smoking in Wales
Our ultimate aim is for Wales to become a smokefree nation, eventually achieving a smoking prevalence rate of 5% or less. It currently stands at 19%.
Key information about smoking in Wales
Smoking rates among adults aged 16+ has fallen consistently over the past decade but remained at the same level for the past 3 years. Latest statistics show 19% of adults in Wales currently smoke with the prevalence for men standing at 21%, compared to 17% for women (National Survey for Wales, 2017/18).
The 2013/14 Health Behaviour in School-aged Children (HBSC) report shows that smoking is at an all-time low among 15 and 16 year olds in Wales with 8% of boys and 9% of girls smoking regularly. For the past 20 years the proportion of regular smokers has been higher among girls aged 11-16 than boys of the same age. These 2014 stats are the first to show a minimal difference.
In 2017/2018 the percentage of adults from the least deprived areas of Wales reported as being a smoker was 13% compared to a figure of 28% recorded among the most deprived adults within the Welsh population. (National Survey for Wales, 2017/18).
ASH England estimates that in 2018 there are approximately 3.2 million adults adult e-cigarette users in Great Britain, an increase from 700,000 in 2012. 7% of Welsh residents currently use an e-cigarette (National Survey for Wales, 2017/18).
In 2016/2017, 34% of non-smoking adults aged 16+ were regularly exposed to passive smoke in Wales. Since 2008 a higher proportion of non-smoking women have been regularly exposed to passive smoke than men, with there being a 1% difference in 2016/2017 (men: 34%; women: 35%).
In 2013/14 one in eight children aged 11 to 16 reported being exposed to second-hand smoke in cars, rising to almost a quarter of those in the low family affluence group. In addition, in 2014, 3.6% of all children aged 10 and 11, equating to 7.0% of children of smokers, reported having been in a car where someone was smoking the previous day. From October 2015, it has been illegal in England and Wales to smoke in a car carrying anyone under the age of 18.
Between 2007 and 2014 the percentage of 10/11 year olds with no parents who smoke in the home went up from 63% to 78%.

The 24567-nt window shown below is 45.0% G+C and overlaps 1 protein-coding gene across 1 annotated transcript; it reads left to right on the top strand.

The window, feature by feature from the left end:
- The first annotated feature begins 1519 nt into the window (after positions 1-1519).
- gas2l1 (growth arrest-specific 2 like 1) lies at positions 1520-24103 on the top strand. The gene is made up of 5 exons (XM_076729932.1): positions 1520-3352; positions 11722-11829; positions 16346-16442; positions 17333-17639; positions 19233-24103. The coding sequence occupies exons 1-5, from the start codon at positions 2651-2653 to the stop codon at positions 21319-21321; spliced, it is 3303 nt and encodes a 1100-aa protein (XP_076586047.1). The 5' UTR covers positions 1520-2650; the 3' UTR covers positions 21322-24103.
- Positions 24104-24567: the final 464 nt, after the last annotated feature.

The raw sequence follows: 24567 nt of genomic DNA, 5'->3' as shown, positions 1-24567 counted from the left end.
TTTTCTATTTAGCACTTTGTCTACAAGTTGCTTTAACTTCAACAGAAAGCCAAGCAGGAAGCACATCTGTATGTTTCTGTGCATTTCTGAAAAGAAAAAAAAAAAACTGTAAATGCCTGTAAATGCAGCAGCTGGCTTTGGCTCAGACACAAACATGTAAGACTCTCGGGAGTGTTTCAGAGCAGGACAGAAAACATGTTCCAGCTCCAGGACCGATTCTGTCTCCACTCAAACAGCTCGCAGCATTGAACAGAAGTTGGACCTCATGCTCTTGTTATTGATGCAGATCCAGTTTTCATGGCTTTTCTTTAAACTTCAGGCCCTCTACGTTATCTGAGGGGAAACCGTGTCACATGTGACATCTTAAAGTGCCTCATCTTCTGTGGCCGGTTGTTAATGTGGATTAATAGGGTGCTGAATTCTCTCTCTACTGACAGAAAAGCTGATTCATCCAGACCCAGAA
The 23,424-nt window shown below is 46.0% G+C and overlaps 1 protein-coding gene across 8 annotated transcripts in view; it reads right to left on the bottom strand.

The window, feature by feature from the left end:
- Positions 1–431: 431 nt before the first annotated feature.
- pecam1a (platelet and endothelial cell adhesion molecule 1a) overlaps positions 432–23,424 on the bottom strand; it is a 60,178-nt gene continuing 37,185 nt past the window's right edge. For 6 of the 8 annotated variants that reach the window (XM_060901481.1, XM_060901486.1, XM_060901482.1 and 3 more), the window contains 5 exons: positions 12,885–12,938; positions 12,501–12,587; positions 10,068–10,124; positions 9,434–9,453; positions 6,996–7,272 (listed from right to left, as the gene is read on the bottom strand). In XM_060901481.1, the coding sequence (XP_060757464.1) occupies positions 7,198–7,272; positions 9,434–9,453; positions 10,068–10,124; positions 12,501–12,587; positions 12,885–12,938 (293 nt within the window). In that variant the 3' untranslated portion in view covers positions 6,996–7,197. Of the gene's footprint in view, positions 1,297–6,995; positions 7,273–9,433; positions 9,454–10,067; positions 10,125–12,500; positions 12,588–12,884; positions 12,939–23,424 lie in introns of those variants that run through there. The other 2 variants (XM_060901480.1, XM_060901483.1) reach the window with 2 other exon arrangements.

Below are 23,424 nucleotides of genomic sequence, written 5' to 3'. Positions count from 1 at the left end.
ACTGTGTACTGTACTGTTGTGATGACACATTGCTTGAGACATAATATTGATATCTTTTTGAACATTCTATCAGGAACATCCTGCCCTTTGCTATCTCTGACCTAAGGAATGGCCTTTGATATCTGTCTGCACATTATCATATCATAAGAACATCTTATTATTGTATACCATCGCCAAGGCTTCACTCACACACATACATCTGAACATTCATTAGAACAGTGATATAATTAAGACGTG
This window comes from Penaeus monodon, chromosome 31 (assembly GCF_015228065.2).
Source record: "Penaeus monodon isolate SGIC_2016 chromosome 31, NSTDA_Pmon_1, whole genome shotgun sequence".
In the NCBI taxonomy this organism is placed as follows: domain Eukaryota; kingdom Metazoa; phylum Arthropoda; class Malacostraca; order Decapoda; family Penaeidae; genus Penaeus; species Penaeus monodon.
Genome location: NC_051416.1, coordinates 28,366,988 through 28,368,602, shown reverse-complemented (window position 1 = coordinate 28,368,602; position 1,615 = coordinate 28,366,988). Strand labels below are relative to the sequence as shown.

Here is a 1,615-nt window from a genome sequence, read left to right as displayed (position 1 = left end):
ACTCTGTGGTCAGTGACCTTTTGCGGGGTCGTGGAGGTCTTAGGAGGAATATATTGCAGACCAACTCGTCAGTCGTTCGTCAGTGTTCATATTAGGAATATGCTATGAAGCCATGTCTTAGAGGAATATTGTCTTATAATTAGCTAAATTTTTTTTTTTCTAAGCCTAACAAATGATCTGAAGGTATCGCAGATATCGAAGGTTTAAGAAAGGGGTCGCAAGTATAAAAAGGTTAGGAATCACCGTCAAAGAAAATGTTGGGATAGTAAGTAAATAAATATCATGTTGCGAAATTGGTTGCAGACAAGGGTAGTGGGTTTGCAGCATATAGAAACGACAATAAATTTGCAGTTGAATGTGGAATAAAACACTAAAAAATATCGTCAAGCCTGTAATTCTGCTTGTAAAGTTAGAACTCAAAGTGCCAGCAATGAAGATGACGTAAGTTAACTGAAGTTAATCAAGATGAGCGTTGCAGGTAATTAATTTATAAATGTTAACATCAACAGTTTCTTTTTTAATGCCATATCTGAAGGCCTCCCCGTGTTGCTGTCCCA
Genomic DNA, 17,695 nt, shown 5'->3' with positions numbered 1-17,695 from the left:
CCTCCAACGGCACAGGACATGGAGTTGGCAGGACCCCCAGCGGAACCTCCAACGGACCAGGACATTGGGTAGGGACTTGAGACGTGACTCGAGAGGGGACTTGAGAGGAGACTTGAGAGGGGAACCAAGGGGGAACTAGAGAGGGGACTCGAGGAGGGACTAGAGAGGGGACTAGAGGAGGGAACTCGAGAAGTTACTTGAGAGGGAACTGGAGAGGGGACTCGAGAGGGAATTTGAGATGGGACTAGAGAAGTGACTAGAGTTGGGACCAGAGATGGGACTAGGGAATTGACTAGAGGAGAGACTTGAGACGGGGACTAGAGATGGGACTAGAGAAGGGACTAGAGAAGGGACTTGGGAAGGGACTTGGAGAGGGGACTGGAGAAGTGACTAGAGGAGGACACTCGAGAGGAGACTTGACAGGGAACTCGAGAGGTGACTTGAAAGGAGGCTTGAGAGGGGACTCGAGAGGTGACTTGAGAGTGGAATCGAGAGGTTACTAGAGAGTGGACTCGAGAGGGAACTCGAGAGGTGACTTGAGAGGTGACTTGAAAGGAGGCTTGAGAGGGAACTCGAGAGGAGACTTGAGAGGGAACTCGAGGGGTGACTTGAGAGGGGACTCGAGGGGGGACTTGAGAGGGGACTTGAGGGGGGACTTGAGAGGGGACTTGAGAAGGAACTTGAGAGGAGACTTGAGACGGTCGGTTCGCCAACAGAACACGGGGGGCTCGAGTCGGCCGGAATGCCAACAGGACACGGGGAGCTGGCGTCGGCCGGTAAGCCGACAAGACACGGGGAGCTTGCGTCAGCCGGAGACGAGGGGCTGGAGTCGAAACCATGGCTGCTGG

Prevention and cessation
Considering all NHS smoking cessation services (including ‘Level 3’ pharmacies and ‘in-house’ services available via hospitals and GP surgeries) 3.11% of smokers in Wales accessed services in 2017/18, falling well below the Wales Tobacco Control Action Plan target of 5%.
Smokers accessing cessation services
|Health Board||% quit attempt||% successfully quit after 4 weeks (CO validated)|
|Abertawe Bro-Morganwg UHN||2.56%||54.82%|
|Aneurin Bevan UHB||3.49%||40.13%|
|Betsi Cadwaladr UHB||3.79%||32.36%|
|Cardiff & Vale||1.67%||60.28%|
|Cwm Taf UHB||4.61%||36.90%|
|Hywel Dda UHB||2.67%||55.63%|
Morbidity / mortality
Over the period 2013-15, an average of 5,388 smoking attributable deaths and 26,489 smoking attributable hospital admissions a year occurred in Wales.
In 2015 the smoking prevalence of adults being treated for a mental illness was 33% in comparison to a smoking prevalence of 19% reported among the whole of the adult population in Wales in 2015.
In 2010, 16% of all mothers in Wales smoked throughout their pregnancy, a drop of 6% relative to the equivalent figure of 22% observed in 2005. Women aged 24 or under are most likely to smoke throughout their pregnancy.
The illegal tobacco market in Wales in 2014 accounted for 15% of tobacco consumption. Of all current smokers aged 16+ in Wales 25% have purchased illegal tobacco, with its purchase being more prevalent among males (31%) than females (19%).
Data from research we carried out in 2013 shows that the economic cost of smoking to Wales, based upon the factors listed in the full report below, is an estimated £790.66 million per year. However, it could be as high as £1.04 billion per year. The cost of smoking to the Welsh NHS specifically is likely to be around £302 million per year but could be as high as £436.6 million per year.